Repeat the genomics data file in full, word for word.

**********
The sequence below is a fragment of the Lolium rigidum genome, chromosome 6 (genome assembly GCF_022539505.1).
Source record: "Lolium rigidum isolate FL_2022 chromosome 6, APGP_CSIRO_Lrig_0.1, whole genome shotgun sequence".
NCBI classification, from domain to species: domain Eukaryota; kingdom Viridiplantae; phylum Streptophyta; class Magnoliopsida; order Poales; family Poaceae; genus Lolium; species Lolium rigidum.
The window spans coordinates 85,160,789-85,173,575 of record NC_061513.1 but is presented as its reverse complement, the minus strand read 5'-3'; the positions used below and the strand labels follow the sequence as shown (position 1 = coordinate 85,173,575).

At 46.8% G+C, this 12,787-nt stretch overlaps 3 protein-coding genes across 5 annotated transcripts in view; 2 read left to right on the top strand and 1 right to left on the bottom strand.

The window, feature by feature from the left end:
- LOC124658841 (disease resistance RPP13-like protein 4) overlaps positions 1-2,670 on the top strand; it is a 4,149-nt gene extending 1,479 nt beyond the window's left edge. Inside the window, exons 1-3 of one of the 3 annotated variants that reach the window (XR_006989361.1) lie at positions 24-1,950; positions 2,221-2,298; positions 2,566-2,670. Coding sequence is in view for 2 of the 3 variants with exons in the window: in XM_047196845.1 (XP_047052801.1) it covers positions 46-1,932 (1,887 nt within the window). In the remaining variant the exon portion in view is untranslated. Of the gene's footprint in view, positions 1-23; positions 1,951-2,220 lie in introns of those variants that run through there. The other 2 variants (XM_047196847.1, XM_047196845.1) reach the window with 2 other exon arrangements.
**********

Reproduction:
The sequence below is a fragment of the Lolium rigidum genome, chromosome 6 (genome assembly GCF_022539505.1).
Source record: "Lolium rigidum isolate FL_2022 chromosome 6, APGP_CSIRO_Lrig_0.1, whole genome shotgun sequence".
NCBI classification, from domain to species: domain Eukaryota; kingdom Viridiplantae; phylum Streptophyta; class Magnoliopsida; order Poales; family Poaceae; genus Lolium; species Lolium rigidum.
The window spans coordinates 85,160,789-85,173,575 of record NC_061513.1 but is presented as its reverse complement, the minus strand read 5'-3'; the positions used below and the strand labels follow the sequence as shown (position 1 = coordinate 85,173,575).

At 46.8% G+C, this 12,787-nt stretch overlaps 3 protein-coding genes across 5 annotated transcripts in view; 2 read left to right on the top strand and 1 right to left on the bottom strand.

The window, feature by feature from the left end:
- LOC124658841 (disease resistance RPP13-like protein 4) overlaps positions 1-2,670 on the top strand; it is a 4,149-nt gene extending 1,479 nt beyond the window's left edge. Inside the window, exons 1-3 of one of the 3 annotated variants that reach the window (XR_006989361.1) lie at positions 24-1,950; positions 2,221-2,298; positions 2,566-2,670. Coding sequence is in view for 2 of the 3 variants with exons in the window: in XM_047196845.1 (XP_047052801.1) it covers positions 46-1,932 (1,887 nt within the window). In the remaining variant the exon portion in view is untranslated. Of the gene's footprint in view, positions 1-23; positions 1,951-2,220 lie in introns of those variants that run through there. The other 2 variants (XM_047196847.1, XM_047196845.1) reach the window with 2 other exon arrangements.